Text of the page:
Narrative enquiry of career paths and career success of former TVET students’ in Mauritius: A critical investigation
Madhow, Hemandar Kumar.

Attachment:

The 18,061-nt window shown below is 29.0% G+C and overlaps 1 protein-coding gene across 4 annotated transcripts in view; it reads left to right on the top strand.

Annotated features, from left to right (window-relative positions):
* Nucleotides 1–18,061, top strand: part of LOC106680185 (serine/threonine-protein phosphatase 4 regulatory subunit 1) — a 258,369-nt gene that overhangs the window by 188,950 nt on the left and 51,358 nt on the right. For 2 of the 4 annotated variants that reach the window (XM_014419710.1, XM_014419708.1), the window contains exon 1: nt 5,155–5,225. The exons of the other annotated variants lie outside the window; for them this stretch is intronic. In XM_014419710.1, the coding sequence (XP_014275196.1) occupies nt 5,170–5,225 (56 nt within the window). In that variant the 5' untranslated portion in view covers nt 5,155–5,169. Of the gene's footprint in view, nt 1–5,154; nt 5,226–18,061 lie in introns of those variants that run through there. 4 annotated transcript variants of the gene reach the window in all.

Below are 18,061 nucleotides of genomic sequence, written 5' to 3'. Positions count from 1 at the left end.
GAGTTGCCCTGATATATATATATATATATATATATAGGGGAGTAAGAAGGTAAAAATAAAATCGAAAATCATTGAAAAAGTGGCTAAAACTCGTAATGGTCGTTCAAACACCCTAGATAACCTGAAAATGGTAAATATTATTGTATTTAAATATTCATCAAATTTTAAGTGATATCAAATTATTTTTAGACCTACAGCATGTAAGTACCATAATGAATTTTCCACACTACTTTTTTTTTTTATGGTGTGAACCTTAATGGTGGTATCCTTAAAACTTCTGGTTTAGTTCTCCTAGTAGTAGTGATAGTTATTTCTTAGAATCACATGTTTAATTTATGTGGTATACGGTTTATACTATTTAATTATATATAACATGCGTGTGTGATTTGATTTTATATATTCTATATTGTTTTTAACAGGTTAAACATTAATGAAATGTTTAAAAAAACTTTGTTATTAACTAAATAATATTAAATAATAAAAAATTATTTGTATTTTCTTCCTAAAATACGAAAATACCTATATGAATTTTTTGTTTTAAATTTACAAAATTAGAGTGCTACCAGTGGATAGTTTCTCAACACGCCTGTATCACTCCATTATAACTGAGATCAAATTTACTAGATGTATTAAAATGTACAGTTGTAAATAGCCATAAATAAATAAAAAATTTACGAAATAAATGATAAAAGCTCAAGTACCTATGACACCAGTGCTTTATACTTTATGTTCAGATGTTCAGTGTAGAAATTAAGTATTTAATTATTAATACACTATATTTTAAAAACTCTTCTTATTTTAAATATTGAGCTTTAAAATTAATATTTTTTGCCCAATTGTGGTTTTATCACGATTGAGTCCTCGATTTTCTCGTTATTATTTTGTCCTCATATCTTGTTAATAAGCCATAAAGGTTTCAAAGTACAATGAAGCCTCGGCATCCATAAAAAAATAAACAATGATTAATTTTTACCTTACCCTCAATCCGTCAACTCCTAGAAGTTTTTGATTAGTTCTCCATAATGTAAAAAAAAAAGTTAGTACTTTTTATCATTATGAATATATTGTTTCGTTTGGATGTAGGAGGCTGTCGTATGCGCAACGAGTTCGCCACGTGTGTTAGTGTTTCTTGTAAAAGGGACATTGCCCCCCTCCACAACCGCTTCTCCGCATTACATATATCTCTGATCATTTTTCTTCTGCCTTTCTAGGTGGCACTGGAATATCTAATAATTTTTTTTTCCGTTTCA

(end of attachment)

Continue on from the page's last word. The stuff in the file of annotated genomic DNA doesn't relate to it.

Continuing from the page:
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This thesis examines how holding a formal TVET qualification can construct a career path and engage in the career success achievement process. The TVET reality in Mauritius continues to face stigmas and stereotyping: society at large considers that TVET is solely being reserved for less academically brilliant people, catering for dropouts and failures of the academic stream. This kind of poor reception towards TVET by the community has had a marked impact on making TVET appear unattractive. The TVET stream constitutes an area in which employment opportunities are extremely high. Career-minded people have not studied empirically the attributions associated with TVET qualification holders who wish to achieve success in their career journeys. Career success is an important but often overlooked outcome of TVET qualification holders’ career experience. The fact is that finding the key determinant to career success of TVET qualification holders as employees continues to be critically important to employees, being concomitantly significant for employers. Understanding the intrinsic and extrinsic career success predictors of this specific category of workers will help future employees to navigate both their professional and personal lives. The ultimate objective of this study is to critically investigate the extent of the journey of some TVET qualification holders before they reach their career success destination. Whether they faced any particular hindrances or opportunities en route is the subject of the study. The study used a qualitative research approach from an interpretive paradigm. The method adopted for the present study is a narrative enquiry. The narratives of four former TVET students holding formal TVET qualifications were collected, and an analysis from their stories iii was made. The study draws on social, human capital theories. It also partly uses the capability approach element of functioning, from Amartya Sen. Findings suggest that there were some influential factors that had pushed students into the TVET stream. A discussion thereon would digress from the main objectives of the study. The experiences of these TVET students suggest that they were adequately engaged during their studies. The study suggests that these participants had linear career paths. The predictors of their career success consisted of both objective and subjective career success elements. TVET was the key player in achieving career success. Suggestions for future research, and implications for policymakers, practitioners, researchers, and TVET providers, are provided.